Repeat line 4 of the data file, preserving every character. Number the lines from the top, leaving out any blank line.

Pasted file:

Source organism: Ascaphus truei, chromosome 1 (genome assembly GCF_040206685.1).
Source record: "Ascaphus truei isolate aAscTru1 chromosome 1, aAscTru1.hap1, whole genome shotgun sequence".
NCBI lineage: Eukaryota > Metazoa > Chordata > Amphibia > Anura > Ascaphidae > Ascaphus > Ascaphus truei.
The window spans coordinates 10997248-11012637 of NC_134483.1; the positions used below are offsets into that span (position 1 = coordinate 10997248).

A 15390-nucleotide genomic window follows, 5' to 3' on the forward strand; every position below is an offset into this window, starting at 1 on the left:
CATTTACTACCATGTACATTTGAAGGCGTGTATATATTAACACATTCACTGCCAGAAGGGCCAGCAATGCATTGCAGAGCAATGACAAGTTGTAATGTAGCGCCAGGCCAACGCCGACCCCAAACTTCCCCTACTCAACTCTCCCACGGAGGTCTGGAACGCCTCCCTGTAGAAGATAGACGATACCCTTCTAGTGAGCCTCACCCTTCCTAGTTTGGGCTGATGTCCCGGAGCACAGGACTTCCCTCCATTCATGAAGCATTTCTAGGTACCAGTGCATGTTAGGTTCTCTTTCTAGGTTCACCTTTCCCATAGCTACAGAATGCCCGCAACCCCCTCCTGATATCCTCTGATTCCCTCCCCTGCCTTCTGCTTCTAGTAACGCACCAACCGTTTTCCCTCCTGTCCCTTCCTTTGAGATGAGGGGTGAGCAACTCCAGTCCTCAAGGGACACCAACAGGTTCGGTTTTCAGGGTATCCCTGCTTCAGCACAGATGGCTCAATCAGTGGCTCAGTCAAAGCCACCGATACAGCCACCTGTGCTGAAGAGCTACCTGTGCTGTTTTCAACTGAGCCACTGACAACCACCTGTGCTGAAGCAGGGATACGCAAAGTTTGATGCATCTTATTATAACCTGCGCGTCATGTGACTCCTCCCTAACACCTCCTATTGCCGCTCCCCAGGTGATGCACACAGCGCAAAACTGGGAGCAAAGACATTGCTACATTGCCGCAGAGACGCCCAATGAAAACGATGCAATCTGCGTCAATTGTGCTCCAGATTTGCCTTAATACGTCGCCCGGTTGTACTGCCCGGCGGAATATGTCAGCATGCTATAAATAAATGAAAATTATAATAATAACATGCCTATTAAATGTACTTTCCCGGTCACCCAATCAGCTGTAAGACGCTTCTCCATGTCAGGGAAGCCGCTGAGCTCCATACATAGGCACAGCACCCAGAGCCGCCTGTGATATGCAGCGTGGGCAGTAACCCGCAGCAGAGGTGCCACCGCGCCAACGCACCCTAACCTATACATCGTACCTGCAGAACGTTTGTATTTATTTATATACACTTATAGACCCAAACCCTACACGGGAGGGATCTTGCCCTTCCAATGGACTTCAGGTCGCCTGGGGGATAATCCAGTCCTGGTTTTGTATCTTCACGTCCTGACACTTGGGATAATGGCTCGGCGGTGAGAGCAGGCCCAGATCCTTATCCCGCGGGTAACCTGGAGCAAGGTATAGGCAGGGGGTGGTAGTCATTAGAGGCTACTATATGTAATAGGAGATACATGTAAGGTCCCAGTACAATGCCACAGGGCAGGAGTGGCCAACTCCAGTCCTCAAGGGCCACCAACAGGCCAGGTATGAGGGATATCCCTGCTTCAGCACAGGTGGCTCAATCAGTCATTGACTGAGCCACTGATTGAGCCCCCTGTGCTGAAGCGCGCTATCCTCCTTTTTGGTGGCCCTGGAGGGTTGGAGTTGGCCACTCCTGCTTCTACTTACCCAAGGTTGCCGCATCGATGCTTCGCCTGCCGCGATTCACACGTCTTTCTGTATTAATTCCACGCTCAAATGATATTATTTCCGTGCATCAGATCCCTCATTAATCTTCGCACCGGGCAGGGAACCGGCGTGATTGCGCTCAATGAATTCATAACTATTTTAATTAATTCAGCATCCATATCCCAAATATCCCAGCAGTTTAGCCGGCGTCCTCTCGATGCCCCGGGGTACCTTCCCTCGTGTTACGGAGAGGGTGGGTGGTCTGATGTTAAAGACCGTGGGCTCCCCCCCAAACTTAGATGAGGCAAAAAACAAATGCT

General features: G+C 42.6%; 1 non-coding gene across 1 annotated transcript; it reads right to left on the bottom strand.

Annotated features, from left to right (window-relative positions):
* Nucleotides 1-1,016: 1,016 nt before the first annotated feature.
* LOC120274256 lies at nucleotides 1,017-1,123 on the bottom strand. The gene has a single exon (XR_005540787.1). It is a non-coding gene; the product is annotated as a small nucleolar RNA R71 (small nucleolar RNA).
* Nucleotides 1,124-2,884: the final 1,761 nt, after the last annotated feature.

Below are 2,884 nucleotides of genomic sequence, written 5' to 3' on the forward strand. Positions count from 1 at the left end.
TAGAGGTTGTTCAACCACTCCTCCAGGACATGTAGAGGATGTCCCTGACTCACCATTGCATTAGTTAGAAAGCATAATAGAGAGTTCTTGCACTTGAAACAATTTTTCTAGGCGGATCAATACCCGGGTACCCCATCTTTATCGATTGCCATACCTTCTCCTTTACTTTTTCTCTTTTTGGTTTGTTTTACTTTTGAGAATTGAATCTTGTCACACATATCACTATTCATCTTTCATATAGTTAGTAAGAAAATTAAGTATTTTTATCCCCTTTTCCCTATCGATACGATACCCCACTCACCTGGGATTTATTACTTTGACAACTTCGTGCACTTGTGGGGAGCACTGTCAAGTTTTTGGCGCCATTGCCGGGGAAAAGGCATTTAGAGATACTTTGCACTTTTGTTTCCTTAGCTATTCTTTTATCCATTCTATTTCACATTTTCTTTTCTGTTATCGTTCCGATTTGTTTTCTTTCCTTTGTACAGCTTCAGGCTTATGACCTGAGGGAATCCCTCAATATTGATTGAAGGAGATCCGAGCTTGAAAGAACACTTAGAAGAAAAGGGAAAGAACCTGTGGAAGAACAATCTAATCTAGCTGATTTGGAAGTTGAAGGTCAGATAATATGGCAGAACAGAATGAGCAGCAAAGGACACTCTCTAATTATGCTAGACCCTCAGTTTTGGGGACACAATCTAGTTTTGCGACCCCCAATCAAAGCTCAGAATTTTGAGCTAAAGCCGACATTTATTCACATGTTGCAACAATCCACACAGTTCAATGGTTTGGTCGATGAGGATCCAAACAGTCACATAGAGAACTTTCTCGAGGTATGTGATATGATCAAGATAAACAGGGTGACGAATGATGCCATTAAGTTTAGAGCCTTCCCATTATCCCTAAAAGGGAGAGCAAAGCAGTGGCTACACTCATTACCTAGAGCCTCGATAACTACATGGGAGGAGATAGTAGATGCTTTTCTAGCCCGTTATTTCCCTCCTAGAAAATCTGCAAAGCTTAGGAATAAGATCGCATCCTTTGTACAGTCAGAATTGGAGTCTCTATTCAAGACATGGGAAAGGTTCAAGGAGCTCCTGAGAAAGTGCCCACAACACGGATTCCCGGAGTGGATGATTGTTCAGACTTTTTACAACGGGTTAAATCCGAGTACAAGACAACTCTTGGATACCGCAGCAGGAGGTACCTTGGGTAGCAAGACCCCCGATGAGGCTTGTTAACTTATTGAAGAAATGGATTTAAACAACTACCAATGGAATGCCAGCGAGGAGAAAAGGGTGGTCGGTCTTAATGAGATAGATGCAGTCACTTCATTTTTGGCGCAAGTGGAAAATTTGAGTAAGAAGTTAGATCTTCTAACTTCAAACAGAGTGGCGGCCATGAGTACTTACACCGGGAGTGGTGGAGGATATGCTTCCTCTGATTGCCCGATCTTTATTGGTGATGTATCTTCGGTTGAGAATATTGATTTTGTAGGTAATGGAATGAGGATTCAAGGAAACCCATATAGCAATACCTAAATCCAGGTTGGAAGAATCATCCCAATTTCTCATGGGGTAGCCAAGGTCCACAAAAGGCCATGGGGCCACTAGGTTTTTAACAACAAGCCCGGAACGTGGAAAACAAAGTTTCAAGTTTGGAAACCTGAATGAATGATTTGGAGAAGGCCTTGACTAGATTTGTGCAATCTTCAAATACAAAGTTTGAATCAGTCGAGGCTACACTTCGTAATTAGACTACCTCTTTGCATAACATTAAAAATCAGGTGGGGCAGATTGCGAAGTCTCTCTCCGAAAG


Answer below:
The window spans coordinates 10997248-11012637 of NC_134483.1; the positions used below are offsets into that span (position 1 = coordinate 10997248).